Its one small piece of almost half a tonne of rocks brought to Earth by the Apollo astronauts between 1969 and 1972. Our sample is part of one of the largest rocks collected: Great Scott, named after astronaut David Scott picked it up off the lunar surface on August 2nd, 1971 during the Apollo 15 mission.

How cool is that, but how difficult is it for us Earth-bound mortals to picture what the Moon is really like? Before going to the States I started to read up on the mission and in particular the EVA (Extra Vehicular Activity, which in this case combined Moon walking with driving the lunar rover) which Scott performed with his crew mate, the late Jim Irwin, when they collected this and other lunar specimens.

What gradually started to dawn on me was really, I mean REALLY how old the Moon is. How dead it is. How it’s blasted and pummelled landscape reflects hundreds of thousands of millennia of volcanic bombardment from within and meteoroid attack from without. Scott and Irwin drove, bounced and clumped over the dust and debris of eons.

The Great Scott rock had probably lain there where the astronaut found it for millions of years – since before humans became human. It was formed over 3 billions years ago – when life was little more than scatterings of single cells. If our night-sky neighbour could think, he might wonder what these upstart beings are up to – late arrivals at the party and already getting restless.

Don’t miss Doug’s next post where he talks about his favourite object in the museum and the spaceships that have taken astronauts like Yuri Gagarin and Neil Armstrong into space!

Summer in Space

Spend your summer holiday in space

This summer, from 23 July – 31 August, we’re inviting families to spend their summer holiday in space.

Summer in Space

Our new space trial will take you past some of the gems of our space collection. See the original Apollo 10 Command Module – the capsule that travelled around the Moon as a dress rehearsal for the Moon landing. Plus you can see a full-sized replica of the Apollo 11 Lunar Lander that took astronauts Neil Armstrong and Buzz Aldrin to the Moon in 1969.

Kids can also play games about space tourism and decide if they would actually like to spend a holiday in outer space. They’ll collect some codes to grab a special souvenir at the end.

Another destination on the journey is our huge IMAX cinema. Immerse yourself in the incredible mission to service the Hubble space telescope in Hubble 3D, or witness the building of the International Space Station in Space Station 3D.

Find out all the things you never knew about what astronauts do and meet our Yuri Gagarin drama character, who’ll give his entertaining account of what it was like to be the first man in space exactly 50 years ago. You can find out more and plan your trip to space at www.sciencemuseum.org.uk/space.

Don’t forget to follow us on Twitter and Facebook to stay up to date on everything at the Museum. Check back for exclusive updates from our space curator Doug Millard.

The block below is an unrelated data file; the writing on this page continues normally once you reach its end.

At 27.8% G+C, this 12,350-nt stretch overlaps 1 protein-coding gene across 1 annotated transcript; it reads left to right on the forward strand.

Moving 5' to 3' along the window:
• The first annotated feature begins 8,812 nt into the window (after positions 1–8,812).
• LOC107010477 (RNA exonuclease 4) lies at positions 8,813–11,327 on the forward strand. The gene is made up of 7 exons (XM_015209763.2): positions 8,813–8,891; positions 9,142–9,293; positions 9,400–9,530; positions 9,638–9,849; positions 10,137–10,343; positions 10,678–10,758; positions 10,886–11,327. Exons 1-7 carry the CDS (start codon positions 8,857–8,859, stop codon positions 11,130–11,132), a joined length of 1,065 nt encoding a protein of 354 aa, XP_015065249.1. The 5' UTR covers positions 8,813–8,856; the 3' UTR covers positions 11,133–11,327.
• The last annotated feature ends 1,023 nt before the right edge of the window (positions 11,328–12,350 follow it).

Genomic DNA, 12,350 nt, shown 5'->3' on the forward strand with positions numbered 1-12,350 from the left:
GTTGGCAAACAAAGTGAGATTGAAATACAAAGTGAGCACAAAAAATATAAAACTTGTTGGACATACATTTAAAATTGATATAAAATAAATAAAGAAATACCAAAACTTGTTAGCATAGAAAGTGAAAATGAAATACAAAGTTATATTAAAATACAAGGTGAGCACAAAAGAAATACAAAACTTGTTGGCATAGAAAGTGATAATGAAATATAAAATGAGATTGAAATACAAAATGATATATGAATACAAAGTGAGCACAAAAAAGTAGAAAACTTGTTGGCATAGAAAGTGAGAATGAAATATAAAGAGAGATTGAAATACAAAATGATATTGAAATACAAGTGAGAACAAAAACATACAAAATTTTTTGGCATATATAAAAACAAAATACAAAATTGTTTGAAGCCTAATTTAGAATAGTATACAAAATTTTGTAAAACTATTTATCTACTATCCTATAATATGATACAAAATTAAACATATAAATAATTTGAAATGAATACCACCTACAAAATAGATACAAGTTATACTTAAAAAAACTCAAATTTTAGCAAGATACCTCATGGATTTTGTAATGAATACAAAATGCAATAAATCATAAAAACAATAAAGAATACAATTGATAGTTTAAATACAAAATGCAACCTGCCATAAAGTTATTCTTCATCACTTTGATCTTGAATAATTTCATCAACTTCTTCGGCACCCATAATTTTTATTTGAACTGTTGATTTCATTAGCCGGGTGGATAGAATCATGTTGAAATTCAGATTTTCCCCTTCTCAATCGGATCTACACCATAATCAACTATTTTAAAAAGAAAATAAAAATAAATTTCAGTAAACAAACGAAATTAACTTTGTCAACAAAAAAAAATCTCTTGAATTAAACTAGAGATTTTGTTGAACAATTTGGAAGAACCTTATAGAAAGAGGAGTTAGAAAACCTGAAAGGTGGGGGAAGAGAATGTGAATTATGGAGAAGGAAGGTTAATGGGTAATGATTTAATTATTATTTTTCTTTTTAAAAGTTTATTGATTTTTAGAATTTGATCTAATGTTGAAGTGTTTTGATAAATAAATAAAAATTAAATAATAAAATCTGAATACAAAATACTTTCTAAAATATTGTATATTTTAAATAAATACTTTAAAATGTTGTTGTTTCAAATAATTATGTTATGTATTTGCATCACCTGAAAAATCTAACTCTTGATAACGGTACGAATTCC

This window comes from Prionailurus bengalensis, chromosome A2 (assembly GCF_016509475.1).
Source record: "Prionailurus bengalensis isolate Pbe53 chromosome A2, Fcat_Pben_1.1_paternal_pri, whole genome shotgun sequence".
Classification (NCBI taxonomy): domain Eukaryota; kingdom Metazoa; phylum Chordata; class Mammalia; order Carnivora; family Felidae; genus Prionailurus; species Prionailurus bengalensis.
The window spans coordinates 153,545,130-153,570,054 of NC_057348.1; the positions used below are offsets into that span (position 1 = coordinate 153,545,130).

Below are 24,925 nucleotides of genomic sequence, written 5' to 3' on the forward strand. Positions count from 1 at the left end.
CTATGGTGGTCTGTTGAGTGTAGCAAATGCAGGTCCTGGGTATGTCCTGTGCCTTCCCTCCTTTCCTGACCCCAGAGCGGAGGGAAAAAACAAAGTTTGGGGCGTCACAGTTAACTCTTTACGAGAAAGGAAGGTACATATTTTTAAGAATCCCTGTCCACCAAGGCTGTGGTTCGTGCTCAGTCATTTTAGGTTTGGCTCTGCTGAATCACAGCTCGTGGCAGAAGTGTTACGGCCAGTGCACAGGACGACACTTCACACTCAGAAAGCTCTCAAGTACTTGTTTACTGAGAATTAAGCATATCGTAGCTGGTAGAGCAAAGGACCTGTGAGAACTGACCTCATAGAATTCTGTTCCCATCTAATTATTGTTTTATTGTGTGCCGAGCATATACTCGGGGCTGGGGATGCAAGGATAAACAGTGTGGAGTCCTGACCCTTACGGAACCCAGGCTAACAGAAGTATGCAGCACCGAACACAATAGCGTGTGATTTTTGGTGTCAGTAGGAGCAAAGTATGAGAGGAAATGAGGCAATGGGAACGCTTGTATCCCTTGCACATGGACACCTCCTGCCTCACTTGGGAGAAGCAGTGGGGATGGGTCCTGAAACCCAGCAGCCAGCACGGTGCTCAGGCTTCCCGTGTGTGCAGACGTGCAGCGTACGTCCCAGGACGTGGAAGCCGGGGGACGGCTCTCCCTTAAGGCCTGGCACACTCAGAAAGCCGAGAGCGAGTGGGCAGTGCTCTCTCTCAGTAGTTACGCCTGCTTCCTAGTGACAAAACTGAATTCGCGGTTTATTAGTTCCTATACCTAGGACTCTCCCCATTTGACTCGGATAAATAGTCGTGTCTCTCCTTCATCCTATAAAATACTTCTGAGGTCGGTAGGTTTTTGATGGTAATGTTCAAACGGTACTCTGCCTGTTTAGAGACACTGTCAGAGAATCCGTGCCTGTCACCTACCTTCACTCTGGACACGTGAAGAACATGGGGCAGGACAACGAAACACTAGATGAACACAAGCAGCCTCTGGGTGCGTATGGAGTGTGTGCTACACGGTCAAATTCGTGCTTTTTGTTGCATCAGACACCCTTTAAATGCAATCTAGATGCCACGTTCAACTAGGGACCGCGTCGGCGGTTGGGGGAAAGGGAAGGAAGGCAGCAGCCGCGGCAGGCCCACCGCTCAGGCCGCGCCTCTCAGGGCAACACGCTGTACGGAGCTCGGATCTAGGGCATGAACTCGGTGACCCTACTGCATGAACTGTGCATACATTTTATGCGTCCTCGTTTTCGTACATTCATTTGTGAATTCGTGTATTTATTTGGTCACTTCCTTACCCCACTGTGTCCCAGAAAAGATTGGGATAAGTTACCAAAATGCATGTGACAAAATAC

Stormtrooper threatening an Explainer

Science Museum at West End Live

An Imperial Stormtrooper stands outside the Science Museum stall – science fiction or science fact?

That sets the scene for this year’s West End Live in Trafalgar Square, a free entertainment extravaganza featuring the best that Theatreland has to offer, and of course the Science Museum learning team was there! (The Stormtrooper came from the Forbidden planet stall next to ours by the way).

There we were armed with our Alka-Seltzer rockets, cornflour slime and carbon dioxide bubbles to protect ourselves from dark forces and of course to educate and entertain the masses in the backdrop to West End productions.

One of our tables focused on the topic of forces and motion. The Alka-Seltzer rockets experiment introduces the idea of pressure and the ‘egg trick’ helps demonstrate gravity and friction.

Another table demonstrated the property of different materials. The cornflour slime is an example of a non-newtonian fluid, which can behave like a liquid and a solid depending on the amount of force applied. We also trapped gaseous carbon dioxide, which we sublimed from solid carbon dioxide (dry ice), in bubbles and engulfed adults in our large bubble ring. Just because we can.

There were plenty of acts on show on the main stage, so we enjoyed performances by the cast of Billy Elliot and Chicago, just to name a few. The weather (us Brits are obsessed with the weather) was so predictably unpredictable. One moment there was a torrential downpour. The next, as if by magic, Bob the Builder came on stage and brought with him some loving sunshine. Can he fix? YES he can!

The Science Museum learning team will be present at two further festivals this summer: LolliBop (Regent’s Park) 5th – 7th August and at Jolly Day Out (Hampton Court Palace) 26th – 28th August.